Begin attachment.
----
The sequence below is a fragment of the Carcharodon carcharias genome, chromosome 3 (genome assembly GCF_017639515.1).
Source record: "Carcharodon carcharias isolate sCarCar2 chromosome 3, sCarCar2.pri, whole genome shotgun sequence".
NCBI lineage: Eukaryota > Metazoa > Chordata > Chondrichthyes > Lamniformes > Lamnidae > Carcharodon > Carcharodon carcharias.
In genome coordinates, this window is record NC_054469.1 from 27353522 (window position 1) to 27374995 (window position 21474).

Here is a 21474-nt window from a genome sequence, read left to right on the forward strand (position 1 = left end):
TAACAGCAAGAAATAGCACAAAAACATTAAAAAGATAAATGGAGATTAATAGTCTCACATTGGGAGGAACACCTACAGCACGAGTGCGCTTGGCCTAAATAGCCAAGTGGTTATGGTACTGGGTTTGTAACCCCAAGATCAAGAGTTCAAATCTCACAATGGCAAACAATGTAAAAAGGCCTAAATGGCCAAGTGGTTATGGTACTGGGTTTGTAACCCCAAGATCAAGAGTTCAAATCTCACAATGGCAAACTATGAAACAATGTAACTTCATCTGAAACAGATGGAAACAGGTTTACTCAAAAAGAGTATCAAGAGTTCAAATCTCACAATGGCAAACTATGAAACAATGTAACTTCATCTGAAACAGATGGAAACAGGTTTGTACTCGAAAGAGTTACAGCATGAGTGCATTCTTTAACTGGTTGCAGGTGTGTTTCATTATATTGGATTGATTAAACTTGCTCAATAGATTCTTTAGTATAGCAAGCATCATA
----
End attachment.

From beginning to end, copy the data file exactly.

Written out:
The sequence below is a fragment of the Carcharodon carcharias genome, chromosome 3 (genome assembly GCF_017639515.1).
Source record: "Carcharodon carcharias isolate sCarCar2 chromosome 3, sCarCar2.pri, whole genome shotgun sequence".
NCBI lineage: Eukaryota > Metazoa > Chordata > Chondrichthyes > Lamniformes > Lamnidae > Carcharodon > Carcharodon carcharias.
In genome coordinates, this window is record NC_054469.1 from 27353522 (window position 1) to 27374995 (window position 21474).

Here is a 21474-nt window from a genome sequence, read left to right on the forward strand (position 1 = left end):
TAACAGCAAGAAATAGCACAAAAACATTAAAAAGATAAATGGAGATTAATAGTCTCACATTGGGAGGAACACCTACAGCACGAGTGCGCTTGGCCTAAATAGCCAAGTGGTTATGGTACTGGGTTTGTAACCCCAAGATCAAGAGTTCAAATCTCACAATGGCAAACAATGTAAAAAGGCCTAAATGGCCAAGTGGTTATGGTACTGGGTTTGTAACCCCAAGATCAAGAGTTCAAATCTCACAATGGCAAACTATGAAACAATGTAACTTCATCTGAAACAGATGGAAACAGGTTTACTCAAAAAGAGTATCAAGAGTTCAAATCTCACAATGGCAAACTATGAAACAATGTAACTTCATCTGAAACAGATGGAAACAGGTTTGTACTCGAAAGAGTTACAGCATGAGTGCATTCTTTAACTGGTTGCAGGTGTGTTTCATTATATTGGATTGATTAAACTTGCTCAATAGATTCTTTAGTATAGCAAGCATCATA